This column is being written under pressure. I have just spent a
most enjoyable morning talking about media management to a small PR
company’s staff, who extracted from me a promise to use my column to
help the little people of PR in their daily battle with clients. ’Give
us a checklist,’ they said, ’which we can thrust in front of clients
saying: ’Look, this is what Ingham tells us in PR Week we should be
asking you if we are to give you our best shot.’’
The list is based on my conviction that the PR ignorance of general
management and the weakness of PR managers - well, they have to live in
this competitive world - daily compounds the problems of getting the
most out of a contract.
So what - diplomatically, of course - should you ask a client? Let’s
take it in logical steps. First, fill in the background.
Why are you employing us? Is it because other companies have PR agencies
- in other words to keep up with the Joneses? Is it because you somehow
think you should? What gave you the idea? Or have you done so in the
past and are giving it another go? And how in the past - no names, no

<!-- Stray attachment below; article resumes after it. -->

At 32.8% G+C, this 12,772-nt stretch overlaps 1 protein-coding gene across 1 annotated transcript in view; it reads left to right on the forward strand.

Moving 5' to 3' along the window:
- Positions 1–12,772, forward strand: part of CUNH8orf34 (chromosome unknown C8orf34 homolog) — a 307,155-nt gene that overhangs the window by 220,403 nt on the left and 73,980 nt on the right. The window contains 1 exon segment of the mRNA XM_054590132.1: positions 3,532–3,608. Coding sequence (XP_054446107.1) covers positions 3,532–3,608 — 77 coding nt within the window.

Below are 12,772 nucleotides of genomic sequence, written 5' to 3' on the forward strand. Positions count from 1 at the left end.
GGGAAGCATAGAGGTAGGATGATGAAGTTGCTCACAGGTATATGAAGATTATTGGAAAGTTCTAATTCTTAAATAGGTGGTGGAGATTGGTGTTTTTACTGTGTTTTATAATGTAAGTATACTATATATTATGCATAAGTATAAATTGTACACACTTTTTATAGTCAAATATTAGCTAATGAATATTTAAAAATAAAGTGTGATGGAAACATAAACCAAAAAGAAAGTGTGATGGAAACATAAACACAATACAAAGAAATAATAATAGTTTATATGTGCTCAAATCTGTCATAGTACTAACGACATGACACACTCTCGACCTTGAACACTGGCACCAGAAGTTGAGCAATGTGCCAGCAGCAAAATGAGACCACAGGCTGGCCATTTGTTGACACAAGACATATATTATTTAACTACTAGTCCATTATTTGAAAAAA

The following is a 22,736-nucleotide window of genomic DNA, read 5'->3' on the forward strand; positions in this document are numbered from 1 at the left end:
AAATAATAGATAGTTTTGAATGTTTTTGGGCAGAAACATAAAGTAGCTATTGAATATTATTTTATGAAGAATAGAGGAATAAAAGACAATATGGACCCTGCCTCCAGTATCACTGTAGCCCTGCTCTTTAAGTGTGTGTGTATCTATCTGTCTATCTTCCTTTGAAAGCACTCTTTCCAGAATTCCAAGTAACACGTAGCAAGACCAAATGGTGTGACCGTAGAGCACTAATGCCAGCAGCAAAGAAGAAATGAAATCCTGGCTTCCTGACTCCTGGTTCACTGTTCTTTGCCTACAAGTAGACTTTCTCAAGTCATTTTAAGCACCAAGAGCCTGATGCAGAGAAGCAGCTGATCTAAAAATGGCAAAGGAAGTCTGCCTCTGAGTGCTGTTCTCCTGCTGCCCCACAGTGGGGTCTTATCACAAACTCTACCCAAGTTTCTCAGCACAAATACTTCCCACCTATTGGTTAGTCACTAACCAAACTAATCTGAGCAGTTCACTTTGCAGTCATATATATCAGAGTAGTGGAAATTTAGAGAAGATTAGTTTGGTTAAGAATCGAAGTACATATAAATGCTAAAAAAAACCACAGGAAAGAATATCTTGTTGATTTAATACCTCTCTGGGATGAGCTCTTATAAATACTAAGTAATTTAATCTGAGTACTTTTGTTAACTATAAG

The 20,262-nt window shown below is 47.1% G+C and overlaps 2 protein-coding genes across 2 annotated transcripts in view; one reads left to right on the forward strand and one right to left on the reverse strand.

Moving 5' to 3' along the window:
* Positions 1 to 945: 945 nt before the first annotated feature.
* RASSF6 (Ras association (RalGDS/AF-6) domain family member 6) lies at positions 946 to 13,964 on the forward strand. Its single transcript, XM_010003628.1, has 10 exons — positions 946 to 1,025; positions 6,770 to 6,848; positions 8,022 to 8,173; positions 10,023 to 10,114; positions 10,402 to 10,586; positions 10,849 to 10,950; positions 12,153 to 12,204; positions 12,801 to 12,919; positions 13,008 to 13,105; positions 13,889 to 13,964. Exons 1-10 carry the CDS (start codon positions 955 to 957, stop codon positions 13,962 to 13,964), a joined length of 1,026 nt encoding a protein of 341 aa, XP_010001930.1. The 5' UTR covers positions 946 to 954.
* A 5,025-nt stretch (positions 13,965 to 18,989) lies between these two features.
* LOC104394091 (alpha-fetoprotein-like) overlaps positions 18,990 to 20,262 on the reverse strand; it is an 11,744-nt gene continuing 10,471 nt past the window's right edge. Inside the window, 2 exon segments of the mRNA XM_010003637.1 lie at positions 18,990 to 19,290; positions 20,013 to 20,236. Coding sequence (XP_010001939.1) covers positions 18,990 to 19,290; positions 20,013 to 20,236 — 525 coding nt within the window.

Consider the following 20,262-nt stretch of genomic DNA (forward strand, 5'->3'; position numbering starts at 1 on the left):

pack drill - did you find it? Commentary: that should give you a feel
for what you are up against because, make no mistake about it, the
client is often the greatest single obstacle to effective PR. Now to
What do you want us to achieve? To sell your products/services like hot
cakes? Register your presence in the market? Raise your reputation? Get
over your point of view? Change attitudes and actions? Get you personal
publicity - perhaps even a knighthood? Or a combination of these things
- and if so, what combination? Commentary: if your get the objective of
the exercise down in writing, at least you have a guiding star you can
point to. Now let’s turn to liaison, where it often goes wrong.
Are you, the boss, going to be our contact? If not, who? Does the person
responsible for liaison know why we are being employed, what the
objective is, in an informed and authoritative position and able to make
decisions? Has he/she had any experience of managing a PR account?
Whether or not, will they have direct access to you, the boss?
And do you recognise that, if PR is to be effective, you - the boss -
have to take a close interest in it? Finally, to operations.
Are you employing us for our expertise or as an extra pair of hands?
For example, do you recognise we know how to draft press notices and
statements for the media and that your job is primarily to check facts?
And how many people will we have to clear a press notice/statement with?
Bureaucracy and PR don’t mix. Commentary: wouldn’t it be luvverly to get
the right answers and the contract?